The Dresden Church of Our Lady (German: Dresdner Frauenkirche) was a Baroque Lutheran church built between 1726 and 1743. It was designed by George Bähr and was built as a symbol of the citizens’ commitment to Protestantism. It was destroyed during the bombing of Dresden in 1945 when Anglo-American forces dropped some 650,000 incendiary bombs on the city, killing an estimated 25,000 people and destroying 1,600 acres (6.5 km2) of the city. The church held up through two days of bombing until the it finally exploded. The bombing, which was explicitly framed as retribution for the Nazi bombing of Coventry was controversial from the start. The ruins were left as a war memorial by the East Germany authorities, becoming the focus of a growing peace movement in the 1980s. After the reunification of Germany, the church was reconstructed using many of the salvaged stones, with donations from German, British and American sources. The reconstruction was completed in 2005. This painting is based on a photograph from the Library of Congress taken between 1860 and 1890.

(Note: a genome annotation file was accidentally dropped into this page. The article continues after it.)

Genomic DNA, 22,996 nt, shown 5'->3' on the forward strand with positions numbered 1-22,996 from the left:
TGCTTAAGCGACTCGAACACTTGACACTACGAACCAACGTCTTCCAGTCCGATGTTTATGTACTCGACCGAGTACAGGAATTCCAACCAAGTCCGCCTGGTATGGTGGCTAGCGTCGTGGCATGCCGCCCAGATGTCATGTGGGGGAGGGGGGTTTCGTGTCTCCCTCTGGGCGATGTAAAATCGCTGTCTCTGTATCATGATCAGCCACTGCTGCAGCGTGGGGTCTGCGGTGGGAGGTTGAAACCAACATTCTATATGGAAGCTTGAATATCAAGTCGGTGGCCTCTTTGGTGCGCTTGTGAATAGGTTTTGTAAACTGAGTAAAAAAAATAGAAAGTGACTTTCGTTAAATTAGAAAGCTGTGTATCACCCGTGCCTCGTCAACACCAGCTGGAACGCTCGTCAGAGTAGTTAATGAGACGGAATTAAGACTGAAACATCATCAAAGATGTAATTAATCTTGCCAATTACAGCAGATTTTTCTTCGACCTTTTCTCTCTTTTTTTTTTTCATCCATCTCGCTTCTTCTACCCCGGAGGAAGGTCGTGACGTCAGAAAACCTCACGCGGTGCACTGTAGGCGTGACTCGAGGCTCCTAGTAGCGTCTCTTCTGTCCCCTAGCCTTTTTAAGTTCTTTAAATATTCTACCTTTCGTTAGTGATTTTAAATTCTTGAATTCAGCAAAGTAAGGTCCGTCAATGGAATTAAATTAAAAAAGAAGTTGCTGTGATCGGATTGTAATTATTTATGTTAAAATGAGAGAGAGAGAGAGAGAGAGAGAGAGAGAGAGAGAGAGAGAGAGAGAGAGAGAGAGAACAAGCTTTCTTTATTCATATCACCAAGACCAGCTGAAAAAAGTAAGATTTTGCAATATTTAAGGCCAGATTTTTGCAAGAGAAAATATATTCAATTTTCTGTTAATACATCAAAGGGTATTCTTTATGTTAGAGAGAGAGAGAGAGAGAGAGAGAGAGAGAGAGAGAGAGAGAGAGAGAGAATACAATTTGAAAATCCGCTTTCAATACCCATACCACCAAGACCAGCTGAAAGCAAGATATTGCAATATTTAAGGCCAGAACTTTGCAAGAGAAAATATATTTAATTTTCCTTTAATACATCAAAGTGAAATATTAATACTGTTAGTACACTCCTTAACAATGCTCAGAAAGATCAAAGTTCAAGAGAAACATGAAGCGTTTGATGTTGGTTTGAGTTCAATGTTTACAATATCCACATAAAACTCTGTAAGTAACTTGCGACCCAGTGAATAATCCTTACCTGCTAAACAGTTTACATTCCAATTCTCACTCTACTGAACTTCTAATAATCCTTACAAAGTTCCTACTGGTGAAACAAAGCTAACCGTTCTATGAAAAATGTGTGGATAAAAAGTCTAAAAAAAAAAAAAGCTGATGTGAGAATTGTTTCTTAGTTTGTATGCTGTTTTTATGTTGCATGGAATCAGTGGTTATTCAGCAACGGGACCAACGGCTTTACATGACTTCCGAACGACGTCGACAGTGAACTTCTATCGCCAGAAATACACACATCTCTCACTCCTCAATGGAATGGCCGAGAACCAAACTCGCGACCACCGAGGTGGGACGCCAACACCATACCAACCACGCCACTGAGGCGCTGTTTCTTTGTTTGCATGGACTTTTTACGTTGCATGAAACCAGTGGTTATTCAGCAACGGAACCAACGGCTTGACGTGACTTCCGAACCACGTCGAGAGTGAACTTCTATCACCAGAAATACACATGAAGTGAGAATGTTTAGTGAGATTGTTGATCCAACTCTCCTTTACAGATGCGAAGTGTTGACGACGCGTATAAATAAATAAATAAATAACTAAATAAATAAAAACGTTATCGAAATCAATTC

Churchill was advised against the raid and was urged by some advisors to at least spare the Kirche, but Bomber Harris prevailed. The result: an unforgettable atrocity left a moral stain on British “virtue” or “innocence”. (The Germans were already damned.) Postwar analysis showed that the Allies’ strategy of bombing civilian targets in the hope it would break German’s public morale was a total failure. John T.